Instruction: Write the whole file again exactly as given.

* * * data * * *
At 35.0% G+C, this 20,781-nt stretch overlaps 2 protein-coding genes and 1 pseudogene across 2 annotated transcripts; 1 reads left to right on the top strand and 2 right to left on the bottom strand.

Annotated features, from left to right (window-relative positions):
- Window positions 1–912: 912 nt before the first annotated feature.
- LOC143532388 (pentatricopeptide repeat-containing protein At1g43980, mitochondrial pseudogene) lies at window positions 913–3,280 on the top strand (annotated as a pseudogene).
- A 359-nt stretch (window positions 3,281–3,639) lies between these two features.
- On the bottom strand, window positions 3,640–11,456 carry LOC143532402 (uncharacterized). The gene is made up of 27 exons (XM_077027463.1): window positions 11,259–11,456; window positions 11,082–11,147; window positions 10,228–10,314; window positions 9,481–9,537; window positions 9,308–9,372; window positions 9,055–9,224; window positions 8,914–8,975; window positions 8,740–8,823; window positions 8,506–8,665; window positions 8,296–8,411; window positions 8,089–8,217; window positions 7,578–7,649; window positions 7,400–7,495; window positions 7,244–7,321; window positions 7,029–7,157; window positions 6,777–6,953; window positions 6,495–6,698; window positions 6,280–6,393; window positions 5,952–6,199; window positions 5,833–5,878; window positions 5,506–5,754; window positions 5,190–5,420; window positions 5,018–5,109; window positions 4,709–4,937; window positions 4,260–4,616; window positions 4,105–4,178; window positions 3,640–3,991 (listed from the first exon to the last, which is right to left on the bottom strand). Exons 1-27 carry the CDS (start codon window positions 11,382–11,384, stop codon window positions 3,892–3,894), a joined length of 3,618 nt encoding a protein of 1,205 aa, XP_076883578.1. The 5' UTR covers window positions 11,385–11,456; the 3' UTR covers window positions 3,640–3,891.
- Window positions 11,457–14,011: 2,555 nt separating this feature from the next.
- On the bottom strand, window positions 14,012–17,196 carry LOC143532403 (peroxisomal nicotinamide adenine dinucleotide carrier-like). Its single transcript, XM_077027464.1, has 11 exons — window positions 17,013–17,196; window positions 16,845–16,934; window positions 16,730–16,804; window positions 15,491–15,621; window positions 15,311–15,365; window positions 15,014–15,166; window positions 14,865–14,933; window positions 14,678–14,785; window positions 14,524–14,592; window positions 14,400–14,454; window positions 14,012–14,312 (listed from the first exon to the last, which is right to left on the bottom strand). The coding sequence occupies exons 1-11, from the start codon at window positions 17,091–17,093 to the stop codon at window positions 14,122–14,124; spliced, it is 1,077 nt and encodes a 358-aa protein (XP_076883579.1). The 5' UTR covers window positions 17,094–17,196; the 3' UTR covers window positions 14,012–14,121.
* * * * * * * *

At 35.0% G+C, this 20,781-nt stretch overlaps 2 protein-coding genes and 1 pseudogene across 2 annotated transcripts; 1 reads left to right on the top strand and 2 right to left on the bottom strand.

Annotated features, from left to right (window-relative positions):
- Window positions 1–912: 912 nt before the first annotated feature.
- LOC143532388 (pentatricopeptide repeat-containing protein At1g43980, mitochondrial pseudogene) lies at window positions 913–3,280 on the top strand (annotated as a pseudogene).
- A 359-nt stretch (window positions 3,281–3,639) lies between these two features.
- On the bottom strand, window positions 3,640–11,456 carry LOC143532402 (uncharacterized). The gene is made up of 27 exons (XM_077027463.1): window positions 11,259–11,456; window positions 11,082–11,147; window positions 10,228–10,314; window positions 9,481–9,537; window positions 9,308–9,372; window positions 9,055–9,224; window positions 8,914–8,975; window positions 8,740–8,823; window positions 8,506–8,665; window positions 8,296–8,411; window positions 8,089–8,217; window positions 7,578–7,649; window positions 7,400–7,495; window positions 7,244–7,321; window positions 7,029–7,157; window positions 6,777–6,953; window positions 6,495–6,698; window positions 6,280–6,393; window positions 5,952–6,199; window positions 5,833–5,878; window positions 5,506–5,754; window positions 5,190–5,420; window positions 5,018–5,109; window positions 4,709–4,937; window positions 4,260–4,616; window positions 4,105–4,178; window positions 3,640–3,991 (listed from the first exon to the last, which is right to left on the bottom strand). Exons 1-27 carry the CDS (start codon window positions 11,382–11,384, stop codon window positions 3,892–3,894), a joined length of 3,618 nt encoding a protein of 1,205 aa, XP_076883578.1. The 5' UTR covers window positions 11,385–11,456; the 3' UTR covers window positions 3,640–3,891.
- Window positions 11,457–14,011: 2,555 nt separating this feature from the next.
- On the bottom strand, window positions 14,012–17,196 carry LOC143532403 (peroxisomal nicotinamide adenine dinucleotide carrier-like). Its single transcript, XM_077027464.1, has 11 exons — window positions 17,013–17,196; window positions 16,845–16,934; window positions 16,730–16,804; window positions 15,491–15,621; window positions 15,311–15,365; window positions 15,014–15,166; window positions 14,865–14,933; window positions 14,678–14,785; window positions 14,524–14,592; window positions 14,400–14,454; window positions 14,012–14,312 (listed from the first exon to the last, which is right to left on the bottom strand). The coding sequence occupies exons 1-11, from the start codon at window positions 17,091–17,093 to the stop codon at window positions 14,122–14,124; spliced, it is 1,077 nt and encodes a 358-aa protein (XP_076883579.1). The 5' UTR covers window positions 17,094–17,196; the 3' UTR covers window positions 14,012–14,121.